Trust Register: Latest
Before the first incarnation of the UK's Trust Register has fully bedded in, the government now has to implement changes required by the EU's Fifth Money Laundering Directive (5MLD).
The necessary changes include extending the range of trusts required to register and introducing some limited public access to information on registers. A technical consultation on draft legislation for the UK has recently closed and the key themes are as follows:
Limiting new UK trusts in scope
Trusts are incredibly widespread in the UK. They are part of everyday life (forming the basis of jointly owned property, many bank accounts, pensions, life insurance and assets held for children) and also feature in a wide variety of commercial transactions.
HMRC are trying to implement the rules proportionately and propose to exclude pension and life assurance trusts, charitable trusts, and some trusts specifically prescribed by legislation such as maintenance funds for historic buildings, approved share option and profit-sharing schemes, vulnerable beneficiary and personal injury trusts. No decision has yet been made on bare trusts, which are perhaps the most widely used in both personal and corporate contexts. However, while the exclusions will be key, these will not apply to taxable relevant trusts already required to register under current rules. This goes beyond the requirements of 5MLD but HMRC want to use the registration service for the dual purpose of anti-money laundering obligations and notification of taxable status.
Overseas trusts: business relationships
Registration is to be extended to non-UK trusts forming business relationships in the UK or acquiring UK land, in addition to offshore trusts with UK income or assets liable to relevant UK taxes that are already required to register. The business relationships trigger is a contentious area of the proposals, potentially damaging to the UK’s well-respected trust industry, and the broader economy. Overseas trustees with little UK connection may be discouraged from instructing UK advisers and conducting business here with banks and other obliged entities required to comply with money laundering regulations. From 10 January, these now include letting agents and galleries, auction houses and other UK art intermediaries.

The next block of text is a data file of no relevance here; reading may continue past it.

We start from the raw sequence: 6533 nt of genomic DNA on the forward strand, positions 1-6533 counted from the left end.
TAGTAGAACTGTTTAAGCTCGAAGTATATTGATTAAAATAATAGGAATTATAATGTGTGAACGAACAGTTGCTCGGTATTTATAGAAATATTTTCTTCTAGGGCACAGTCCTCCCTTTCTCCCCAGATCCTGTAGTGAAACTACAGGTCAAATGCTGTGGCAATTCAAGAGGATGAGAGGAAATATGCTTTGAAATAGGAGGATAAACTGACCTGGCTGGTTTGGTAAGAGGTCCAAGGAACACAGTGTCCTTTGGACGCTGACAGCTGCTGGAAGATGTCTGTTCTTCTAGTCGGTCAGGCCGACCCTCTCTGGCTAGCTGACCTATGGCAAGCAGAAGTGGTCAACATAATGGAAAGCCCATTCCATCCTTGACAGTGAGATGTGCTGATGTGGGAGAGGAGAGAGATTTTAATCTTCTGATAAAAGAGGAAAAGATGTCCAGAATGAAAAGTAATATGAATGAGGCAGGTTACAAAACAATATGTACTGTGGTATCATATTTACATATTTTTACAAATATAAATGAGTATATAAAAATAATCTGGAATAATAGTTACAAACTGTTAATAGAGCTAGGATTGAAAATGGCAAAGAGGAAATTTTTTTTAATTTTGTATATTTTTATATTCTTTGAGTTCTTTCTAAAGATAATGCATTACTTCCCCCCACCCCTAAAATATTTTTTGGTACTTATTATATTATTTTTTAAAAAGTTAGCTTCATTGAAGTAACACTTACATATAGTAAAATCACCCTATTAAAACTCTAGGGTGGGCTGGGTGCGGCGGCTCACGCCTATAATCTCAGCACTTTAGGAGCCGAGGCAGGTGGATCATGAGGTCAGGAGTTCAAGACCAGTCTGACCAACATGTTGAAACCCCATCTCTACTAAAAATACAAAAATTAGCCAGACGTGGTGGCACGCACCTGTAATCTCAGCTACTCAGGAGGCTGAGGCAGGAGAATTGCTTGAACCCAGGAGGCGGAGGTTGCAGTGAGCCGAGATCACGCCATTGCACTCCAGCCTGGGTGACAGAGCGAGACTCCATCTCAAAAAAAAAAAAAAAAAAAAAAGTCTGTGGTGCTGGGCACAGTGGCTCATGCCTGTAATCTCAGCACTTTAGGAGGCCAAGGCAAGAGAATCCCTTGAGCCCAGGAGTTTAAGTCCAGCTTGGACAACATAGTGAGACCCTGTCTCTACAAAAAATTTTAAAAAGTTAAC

It remains to be seen whether the registration requirement will be limited to overseas trusts administered in the UK and how HMRC interpret “business relationships”. This is proposed to encompass those with an ongoing and repetitive nature expected at the outset to last more than 12 months, but only in respect of new relationships formed after 10 March 2020 or such later date that is prescribed and this could be put back until 2021.
Disclosure & timing
There is quite a long lead-in time for new registrations (or reporting of additional information by UK relevant taxable trusts) which is not required until 10 March 2022 for trusts made before 9 February 2022 and otherwise within 30 days of the trust being set up.
In addition to the information currently required about the trust and its beneficial owners, one new category of information is needed where registerable trusts have a controlling interest (broadly more than 50%) in a non-EU company, namely: the entity’s name, governing law and registered office. This will be significant for offshore trustees and crucially may open up those trusts to a higher level of public exposure as explained below.
Legitimate interest requests
For most trusts, HMRC only propose to make information on the register available to anyone with a legitimate interest in the investigation of money laundering or terrorist financing. Anyone requesting information will need to identify specifically the trust in question. HMRC will have wide discretion to refuse public access claims and this restricted approach is welcome.
Third party entity requests
Disclosure of beneficial ownership information is to be more widely permitted for registrable trusts with a controlling interest in a non-EU company. In those circumstances, it will not be necessary to demonstrate a legitimate interest although anyone requesting access will have to specifically identify the trust, state what they intend to do with the data and how it will help prevent money laundering. HMRC may decline requests where this would expose the beneficial owner to a disproportionate risk of fraud, kidnapping, blackmail, extortion, harassment, violence or intimidation or where the beneficial owner is a minor or lacks mental capacity. It is worth noting that taxable relevant trusts are not subject to this wider disclosure, but other trusts are.
What next for trustees?
Trustees need to be aware that these regulations are coming.